Refinancing a car loan can offer better loan terms and help you free up funds in your budget. However, you may experience a slight decrease in your credit score when you refinance. But don’t let that discourage you from considering refinancing your auto loan. It could be a smart choice that leads to cost savings and provides much-needed financial relief.
How refinancing a car loan affects credit
Refinancing a car loan can have an impact on your credit profile. This is because of your FICO credit score, which is a credit score provided by the Fair Isaac Corporation. FICO scores are determined by how well you manage your credit, including your payment history, outstanding debt, length of credit history, and even recent credit applications—such as applying to refinance your car loan.
Certain lenders may also utilize the Vantage Score model. Although Vantage credit scores are calculated in a slightly different manner, the act of refinancing will still result in a comparable decrease.
Applying for new credit and undergoing a hard inquiry can cause a slight decrease in your credit score due to these credit scoring models. Additionally, opening a new account will lower the average age of your credit accounts, which affects your overall FICO score. Now, let’s delve deeper into how refinancing a car loan can impact your credit.
It generates hard inquiries: Every time you apply for a loan, it triggers a hard credit inquiry, which may cause a slight decrease in your credit score. These inquiries stay on your credit report for up to two years, but their impact on your score lasts for only 12 months. Consequently, when you refinance a car loan, which involves seeking a new loan, it could temporarily affect your credit score.
It lowers your accounts’ average age: Refinancing can potentially decrease your credit score by lowering the average age of your accounts. However, the impact on your score is limited since account age only contributes 15 percent to your overall credit score. If you responsibly manage your new auto loan and other debt accounts, your score should recover quickly.
It has more impact if reported as a new loan: Refinancing your loan and having it reported as a “new” loan can significantly affect your credit profile. Not only will the refinance trigger a credit inquiry, but it will also create a new “open date” on your profile. This new open date indicates to credit agencies that you have taken on a new debt obligation, thereby increasing your overall debt load. It’s important to be aware of these potential impacts when considering a loan refinance.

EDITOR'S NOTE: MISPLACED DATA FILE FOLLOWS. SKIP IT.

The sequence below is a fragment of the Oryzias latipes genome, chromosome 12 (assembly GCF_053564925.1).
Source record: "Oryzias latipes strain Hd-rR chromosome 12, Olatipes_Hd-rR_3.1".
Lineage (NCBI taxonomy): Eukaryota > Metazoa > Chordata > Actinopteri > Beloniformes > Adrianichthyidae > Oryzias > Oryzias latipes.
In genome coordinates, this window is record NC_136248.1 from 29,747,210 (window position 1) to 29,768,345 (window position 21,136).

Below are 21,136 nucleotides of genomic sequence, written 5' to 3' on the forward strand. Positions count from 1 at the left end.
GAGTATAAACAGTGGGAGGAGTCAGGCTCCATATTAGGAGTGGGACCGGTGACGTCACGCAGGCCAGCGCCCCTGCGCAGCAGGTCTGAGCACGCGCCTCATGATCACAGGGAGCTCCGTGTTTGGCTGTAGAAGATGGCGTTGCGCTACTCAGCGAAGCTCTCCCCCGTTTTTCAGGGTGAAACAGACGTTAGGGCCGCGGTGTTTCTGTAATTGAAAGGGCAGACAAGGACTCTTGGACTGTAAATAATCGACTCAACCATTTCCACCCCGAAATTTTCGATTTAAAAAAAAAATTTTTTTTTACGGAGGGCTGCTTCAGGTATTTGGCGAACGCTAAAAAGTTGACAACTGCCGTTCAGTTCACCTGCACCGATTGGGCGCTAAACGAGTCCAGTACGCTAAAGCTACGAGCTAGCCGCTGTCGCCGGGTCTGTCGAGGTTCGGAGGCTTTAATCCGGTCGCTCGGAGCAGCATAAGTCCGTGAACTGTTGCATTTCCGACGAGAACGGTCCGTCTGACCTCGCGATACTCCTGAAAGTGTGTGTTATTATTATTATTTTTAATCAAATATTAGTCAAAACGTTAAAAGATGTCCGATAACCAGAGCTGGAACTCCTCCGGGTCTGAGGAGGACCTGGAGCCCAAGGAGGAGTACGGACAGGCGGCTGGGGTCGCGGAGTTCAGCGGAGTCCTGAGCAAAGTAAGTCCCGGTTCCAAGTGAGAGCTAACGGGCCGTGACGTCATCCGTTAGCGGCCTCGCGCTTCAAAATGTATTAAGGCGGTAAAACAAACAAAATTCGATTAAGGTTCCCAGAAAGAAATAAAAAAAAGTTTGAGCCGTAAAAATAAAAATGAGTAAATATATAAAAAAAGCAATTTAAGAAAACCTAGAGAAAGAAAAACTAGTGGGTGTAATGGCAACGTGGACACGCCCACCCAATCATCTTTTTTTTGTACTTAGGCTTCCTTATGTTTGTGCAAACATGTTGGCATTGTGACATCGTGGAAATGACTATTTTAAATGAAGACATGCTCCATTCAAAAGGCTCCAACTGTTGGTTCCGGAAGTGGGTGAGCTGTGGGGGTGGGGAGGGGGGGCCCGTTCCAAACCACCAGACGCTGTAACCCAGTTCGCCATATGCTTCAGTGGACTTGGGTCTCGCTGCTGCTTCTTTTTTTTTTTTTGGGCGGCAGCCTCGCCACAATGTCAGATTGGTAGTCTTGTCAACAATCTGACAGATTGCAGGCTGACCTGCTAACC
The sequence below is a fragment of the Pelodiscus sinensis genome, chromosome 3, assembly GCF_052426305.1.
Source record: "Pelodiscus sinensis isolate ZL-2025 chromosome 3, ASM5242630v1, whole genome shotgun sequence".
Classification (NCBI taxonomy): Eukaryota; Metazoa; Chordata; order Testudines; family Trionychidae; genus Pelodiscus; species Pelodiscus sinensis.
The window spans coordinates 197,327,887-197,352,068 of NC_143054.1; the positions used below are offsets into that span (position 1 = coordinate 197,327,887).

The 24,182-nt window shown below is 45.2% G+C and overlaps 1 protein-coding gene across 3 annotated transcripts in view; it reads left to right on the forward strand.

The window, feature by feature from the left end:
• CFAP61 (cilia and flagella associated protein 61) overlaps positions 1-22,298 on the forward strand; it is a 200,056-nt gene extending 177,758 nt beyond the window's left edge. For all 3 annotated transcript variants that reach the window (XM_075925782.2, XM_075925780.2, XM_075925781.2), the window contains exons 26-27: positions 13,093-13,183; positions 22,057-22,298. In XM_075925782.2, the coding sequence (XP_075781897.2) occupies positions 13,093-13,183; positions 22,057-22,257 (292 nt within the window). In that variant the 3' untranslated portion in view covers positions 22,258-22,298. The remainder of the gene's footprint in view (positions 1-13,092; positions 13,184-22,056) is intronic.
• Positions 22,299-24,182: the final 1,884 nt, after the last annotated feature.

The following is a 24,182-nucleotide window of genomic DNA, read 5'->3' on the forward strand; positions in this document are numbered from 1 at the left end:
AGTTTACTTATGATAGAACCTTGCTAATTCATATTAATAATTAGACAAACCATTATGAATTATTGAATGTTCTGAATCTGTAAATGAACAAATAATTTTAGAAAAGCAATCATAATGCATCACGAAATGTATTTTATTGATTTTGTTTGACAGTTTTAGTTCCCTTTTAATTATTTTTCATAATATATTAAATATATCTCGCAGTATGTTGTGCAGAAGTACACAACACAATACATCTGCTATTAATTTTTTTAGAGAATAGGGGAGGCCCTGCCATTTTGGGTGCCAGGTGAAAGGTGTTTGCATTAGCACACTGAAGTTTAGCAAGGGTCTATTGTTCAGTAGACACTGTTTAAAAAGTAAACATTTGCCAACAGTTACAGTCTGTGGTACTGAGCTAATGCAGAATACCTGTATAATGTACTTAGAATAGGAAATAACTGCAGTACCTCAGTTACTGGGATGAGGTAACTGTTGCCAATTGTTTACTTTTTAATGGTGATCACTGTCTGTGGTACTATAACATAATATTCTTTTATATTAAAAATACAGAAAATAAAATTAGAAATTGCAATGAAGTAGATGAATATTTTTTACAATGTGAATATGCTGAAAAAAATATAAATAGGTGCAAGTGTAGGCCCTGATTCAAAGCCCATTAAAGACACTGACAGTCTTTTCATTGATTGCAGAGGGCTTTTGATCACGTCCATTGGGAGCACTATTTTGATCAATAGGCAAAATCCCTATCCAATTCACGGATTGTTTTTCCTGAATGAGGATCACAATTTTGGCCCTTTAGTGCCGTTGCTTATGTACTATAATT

How long will my credit score be affected by refinancing?
While refinancing a car loan may have an impact on your credit score, it is important to note that these effects are only temporary. With a few months of uninterrupted payments, your credit score should return to its previous level before refinancing. In fact, in some cases, it may even experience a slight increase. Additionally, if there are any hard inquiries associated with your refinancing, these score impacts will completely disappear within a year.
How to limit harm to your credit score
While refinancing may cause a temporary decrease in your credit score, there are strategies to mitigate its impact.
- Get prequalified: Take the time to compare offers and find the most advantageous refinancing deal. After narrowing down your list of preferred lenders, obtain prequalification to explore potential financing options without any impact on your credit score.
- Apply within a certain window: When you submit loan applications within a 14-day timeframe, most credit scoring models will treat them as a single inquiry. This practice, known as rate shopping, not only reduces the impact on your credit score but also streamlines the process.
- Make timely auto loan payments: Your payment history holds utmost importance when it comes to your credit score. Under the FICO model, it contributes 35 percent, making it a significant factor. By ensuring timely payment of your loan every month, you can positively impact your credit score and facilitate its recovery.
- Wait to open additional credit accounts: Refinancing can result in a decrease in your credit age. To potentially boost your credit score, it’s advisable to refrain from opening new credit accounts after refinancing. This approach aids in enhancing this metric over time.
The bottom line
Refinancing your car loan comes with both benefits and drawbacks. While it may cause a temporary dip in your credit score, the financial advantages often outweigh the potential damage. Moreover, there are strategies to minimize the impact on your credit score and facilitate its recovery when you apply for refinancing.
Before making a decision about refinancing, it’s important to become familiar with the process to avoid any unexpected surprises. Additionally, take the time to research different refinancing lenders, get prequalified, and carefully analyze the numbers. By doing so, you’ll be equipped to make an informed decision with confidence.